DXing with minimal QRP, Part I - Keynote # 7, 1997
The last two columns have generated some comments. KE3FL, Phil pointed out that I used MW instead of mW in referring to my QRP. I didn't catch that in my proofreading and my spell checker in Word Perfect doesn't know the difference between Megawatts and milliwatts. HI
A couple of you want us to review other QRP rigs in the Keynote besides our own FISTS kit. I talked to Nancy about it, and we will do it. Nancy will include reviews as space permits in the Keynote. In fact, I have asked those of you who wanted to see other reviews to write up a review of your favorite rig and submit it to Nancy. Bob, W3CW has already said he would take a shot at it. If anyone else wants to try, just write about your favorite QRP rig in the form of a review, and send it to Nancy.
This month my topic is minimal QRP Dxing or Dxing with 5 watts ERP. Some of the things I say will be different for the QRPer in a superb location with a huge antenna farm. Also the info I am presenting is mainly from the USA side. I know we have many foreign members, who to us in the USA are the DX. HI
I never thought that QRP and DX could mix unless you had a big antenna farm in a great location. However, over the past 4 years I have proved myself wrong by making over 1000 DX contacts in 127 countries. I believe that anyone with a minimum of effort can get the basic DXCC award using minimal QRP. I hope the following tips help you achieve that goal.
The most important thing to remember about DXing, whether it be with minimal QRP or a KW into a stacked array on a 200 foot tower, is to LISTEN before you do anything. Of course, before you can work the DX, you have to be able to hear him.
Once you can hear the DX station, now you listen to see where the DX is listening for replies. If you hear him work a station right on his frequency, then you know he's listening there. Zero beat him and get ready to call, but again don't jump in too quickly.
Listen to find out the pattern of the DX station's exchange. Sometimes after the exchange of info, the DX station will just say TU, and then start listening for replies. Other times he will send QRZ?, or QRZ? de X2XXX, or just X2XXX. Some stations send dit dit. Whatever it is, learn when the DX station is done with a QSO and ready for the next call before you jump in.
Now you are ready to try the station. When that telltale signal comes from the DX station, send your call once, nothing else. If you are fortunate, the station will answer you by sending your call and a signal report then K. You say TU and give him a report, and K. He will acknowledge you and move on to the next QSO. Very quick, like lightning, but you now have a new DX country in your log.
Of course that is the ideal situation, and it is not going to work that way every time, even for the most powerful station in the world, and certainly not for the minimal QRPer. Not to say it doesn't happen, though. A few times I have beaten out a fair sized pileup to work a DX station. Why? Sometimes it is propagation favoring you, but there are also things you can do to help.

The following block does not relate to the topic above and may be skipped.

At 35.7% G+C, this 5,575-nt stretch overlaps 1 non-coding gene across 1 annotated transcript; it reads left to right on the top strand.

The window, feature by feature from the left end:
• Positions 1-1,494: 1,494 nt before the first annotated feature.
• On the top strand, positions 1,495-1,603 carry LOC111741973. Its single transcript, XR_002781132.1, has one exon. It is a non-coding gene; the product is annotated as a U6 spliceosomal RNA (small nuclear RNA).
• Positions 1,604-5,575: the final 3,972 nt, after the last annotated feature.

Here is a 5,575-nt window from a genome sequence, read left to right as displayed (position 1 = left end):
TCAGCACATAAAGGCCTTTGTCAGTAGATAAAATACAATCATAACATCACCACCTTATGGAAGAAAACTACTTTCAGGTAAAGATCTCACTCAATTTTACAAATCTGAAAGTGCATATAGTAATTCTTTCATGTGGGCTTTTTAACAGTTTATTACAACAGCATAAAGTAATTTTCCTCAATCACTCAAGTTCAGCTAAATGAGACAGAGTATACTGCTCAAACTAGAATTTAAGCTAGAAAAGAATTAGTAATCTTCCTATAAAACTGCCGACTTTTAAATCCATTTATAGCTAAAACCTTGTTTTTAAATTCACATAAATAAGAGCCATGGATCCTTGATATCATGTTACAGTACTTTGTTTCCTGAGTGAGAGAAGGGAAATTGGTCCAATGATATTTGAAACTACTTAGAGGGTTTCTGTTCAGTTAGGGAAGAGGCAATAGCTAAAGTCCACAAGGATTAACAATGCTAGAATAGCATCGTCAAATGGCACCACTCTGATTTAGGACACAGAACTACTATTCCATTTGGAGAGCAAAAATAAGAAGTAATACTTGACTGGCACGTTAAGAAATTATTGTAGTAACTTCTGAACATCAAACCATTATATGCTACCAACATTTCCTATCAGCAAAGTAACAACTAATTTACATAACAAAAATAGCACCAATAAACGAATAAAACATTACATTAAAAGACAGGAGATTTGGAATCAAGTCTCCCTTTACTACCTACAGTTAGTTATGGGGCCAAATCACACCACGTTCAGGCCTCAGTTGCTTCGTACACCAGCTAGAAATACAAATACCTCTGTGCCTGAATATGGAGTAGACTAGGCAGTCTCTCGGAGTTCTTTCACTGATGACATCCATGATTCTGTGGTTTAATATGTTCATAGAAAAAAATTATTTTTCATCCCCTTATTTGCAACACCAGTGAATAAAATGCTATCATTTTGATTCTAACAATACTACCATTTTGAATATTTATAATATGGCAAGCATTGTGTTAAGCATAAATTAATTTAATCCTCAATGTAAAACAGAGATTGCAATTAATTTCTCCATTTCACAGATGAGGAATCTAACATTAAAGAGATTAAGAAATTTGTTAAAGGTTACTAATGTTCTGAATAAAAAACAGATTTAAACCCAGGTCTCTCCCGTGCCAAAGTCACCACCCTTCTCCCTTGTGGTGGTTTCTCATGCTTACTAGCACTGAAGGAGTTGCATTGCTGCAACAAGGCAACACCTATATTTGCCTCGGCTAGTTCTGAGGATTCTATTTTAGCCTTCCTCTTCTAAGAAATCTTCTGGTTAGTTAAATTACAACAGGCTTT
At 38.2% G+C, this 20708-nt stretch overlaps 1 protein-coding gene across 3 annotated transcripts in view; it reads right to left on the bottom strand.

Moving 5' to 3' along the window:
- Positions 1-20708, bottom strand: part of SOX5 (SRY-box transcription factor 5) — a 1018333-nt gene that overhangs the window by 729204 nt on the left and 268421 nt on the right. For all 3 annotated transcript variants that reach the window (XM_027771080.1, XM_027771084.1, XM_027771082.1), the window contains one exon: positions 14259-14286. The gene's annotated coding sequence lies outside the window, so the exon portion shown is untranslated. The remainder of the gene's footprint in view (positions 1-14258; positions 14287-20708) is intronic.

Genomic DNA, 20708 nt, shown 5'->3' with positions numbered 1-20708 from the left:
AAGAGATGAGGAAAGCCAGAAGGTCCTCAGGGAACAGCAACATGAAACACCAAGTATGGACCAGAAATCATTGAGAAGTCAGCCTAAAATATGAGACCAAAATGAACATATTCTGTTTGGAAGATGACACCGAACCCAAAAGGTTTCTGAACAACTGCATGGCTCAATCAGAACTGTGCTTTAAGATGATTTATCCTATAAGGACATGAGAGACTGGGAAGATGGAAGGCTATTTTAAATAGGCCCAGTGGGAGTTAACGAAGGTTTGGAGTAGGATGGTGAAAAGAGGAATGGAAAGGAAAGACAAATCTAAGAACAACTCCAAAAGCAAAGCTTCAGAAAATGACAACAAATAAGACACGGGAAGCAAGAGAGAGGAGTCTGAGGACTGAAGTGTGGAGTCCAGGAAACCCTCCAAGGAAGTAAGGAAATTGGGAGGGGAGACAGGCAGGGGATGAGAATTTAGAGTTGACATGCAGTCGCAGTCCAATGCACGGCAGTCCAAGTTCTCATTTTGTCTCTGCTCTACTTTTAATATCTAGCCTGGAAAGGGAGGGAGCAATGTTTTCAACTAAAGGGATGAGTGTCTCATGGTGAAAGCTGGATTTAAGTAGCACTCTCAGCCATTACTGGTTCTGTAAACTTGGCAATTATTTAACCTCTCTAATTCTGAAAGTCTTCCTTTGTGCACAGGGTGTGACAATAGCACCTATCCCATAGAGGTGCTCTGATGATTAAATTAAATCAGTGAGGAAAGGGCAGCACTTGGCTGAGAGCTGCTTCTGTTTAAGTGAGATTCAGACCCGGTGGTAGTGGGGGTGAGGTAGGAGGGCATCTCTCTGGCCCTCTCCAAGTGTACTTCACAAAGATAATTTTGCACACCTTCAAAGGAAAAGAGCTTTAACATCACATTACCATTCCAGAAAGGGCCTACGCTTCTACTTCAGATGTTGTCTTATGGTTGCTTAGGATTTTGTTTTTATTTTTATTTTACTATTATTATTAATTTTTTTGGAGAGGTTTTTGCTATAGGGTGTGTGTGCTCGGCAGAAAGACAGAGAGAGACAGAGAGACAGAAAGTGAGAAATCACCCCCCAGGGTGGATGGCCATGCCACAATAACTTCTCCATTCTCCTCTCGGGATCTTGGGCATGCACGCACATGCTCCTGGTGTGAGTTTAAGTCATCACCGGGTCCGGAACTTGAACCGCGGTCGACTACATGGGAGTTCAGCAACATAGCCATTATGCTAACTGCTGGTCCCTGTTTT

Be sure your signal is as clean and crisp as possible and your keying is as close to perfect as possible. DX stations often mention that it is not always the strongest signal that is easiest to hear in a pileup, but often a weaker clean signal with perfect keying is easier to copy. If you have a memory keyer, use that to send your call. It is possible to get nervous when trying for some rare DX, and be sloppy sending even our own call.
Another thing that helps at times is to delay for a second sending your call so that the last letter or two extends past the main buzz of the pileup. In my case, the DX station would then hear the WP and send WP? Then I send my call again, and make the QSO. That is assuming there is no other WP in the pileup, and everyone acts properly and does not transmit again if their call doesn't contain a WP. And we know the odds of that. Generally anyone who has a W in their call transmits, everyone with a P transmits, and others will transmit even though their call has nothing close to a WP in it. The best of the DX stations in this case will send WP? KN KN and keep doing this until everyone else shuts up except the WP station. If a DX station does this often enough, he can really take control of the pileup and make it manageable.
Pay attention to whom the DX station is working if you keep calling him without an answer. If he is working one W6 after another, and you are a W1, he may have his beam pointed to California at the moment, or propagation may favor the DX to California path right now. Note his frequency or store it in memory and look for someone else. Come back later and see if the DX station is working stations in your area. If so, jump in and try again.
Next month split frequency, DX rag chews, etc. I'm out of space. Visit my web site at http://home.windstream.net/johnshan/ for more QRP & CW info. -30-